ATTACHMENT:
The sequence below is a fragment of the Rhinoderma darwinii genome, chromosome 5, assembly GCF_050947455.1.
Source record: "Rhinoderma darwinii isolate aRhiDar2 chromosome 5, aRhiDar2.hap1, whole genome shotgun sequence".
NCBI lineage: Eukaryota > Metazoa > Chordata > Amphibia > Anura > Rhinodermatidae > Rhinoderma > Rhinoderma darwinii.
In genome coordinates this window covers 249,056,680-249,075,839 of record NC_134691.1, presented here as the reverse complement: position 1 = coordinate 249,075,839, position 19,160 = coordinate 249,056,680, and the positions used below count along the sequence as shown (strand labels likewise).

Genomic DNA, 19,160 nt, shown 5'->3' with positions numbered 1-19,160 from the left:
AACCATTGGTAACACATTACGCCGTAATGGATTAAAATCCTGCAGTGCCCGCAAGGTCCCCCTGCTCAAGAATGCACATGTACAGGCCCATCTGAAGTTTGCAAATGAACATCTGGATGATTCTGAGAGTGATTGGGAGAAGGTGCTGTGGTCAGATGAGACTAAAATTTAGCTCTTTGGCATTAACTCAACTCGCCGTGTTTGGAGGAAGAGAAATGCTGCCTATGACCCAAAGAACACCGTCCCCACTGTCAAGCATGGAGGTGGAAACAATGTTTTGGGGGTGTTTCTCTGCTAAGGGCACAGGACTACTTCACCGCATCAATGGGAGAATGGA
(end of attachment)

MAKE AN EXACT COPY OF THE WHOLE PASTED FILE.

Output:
The sequence below is a fragment of the Rhinoderma darwinii genome, chromosome 5, assembly GCF_050947455.1.
Source record: "Rhinoderma darwinii isolate aRhiDar2 chromosome 5, aRhiDar2.hap1, whole genome shotgun sequence".
NCBI lineage: Eukaryota > Metazoa > Chordata > Amphibia > Anura > Rhinodermatidae > Rhinoderma > Rhinoderma darwinii.
In genome coordinates this window covers 249,056,680-249,075,839 of record NC_134691.1, presented here as the reverse complement: position 1 = coordinate 249,075,839, position 19,160 = coordinate 249,056,680, and the positions used below count along the sequence as shown (strand labels likewise).

Genomic DNA, 19,160 nt, shown 5'->3' with positions numbered 1-19,160 from the left:
AACCATTGGTAACACATTACGCCGTAATGGATTAAAATCCTGCAGTGCCCGCAAGGTCCCCCTGCTCAAGAATGCACATGTACAGGCCCATCTGAAGTTTGCAAATGAACATCTGGATGATTCTGAGAGTGATTGGGAGAAGGTGCTGTGGTCAGATGAGACTAAAATTTAGCTCTTTGGCATTAACTCAACTCGCCGTGTTTGGAGGAAGAGAAATGCTGCCTATGACCCAAAGAACACCGTCCCCACTGTCAAGCATGGAGGTGGAAACAATGTTTTGGGGGTGTTTCTCTGCTAAGGGCACAGGACTACTTCACCGCATCAATGGGAGAATGGA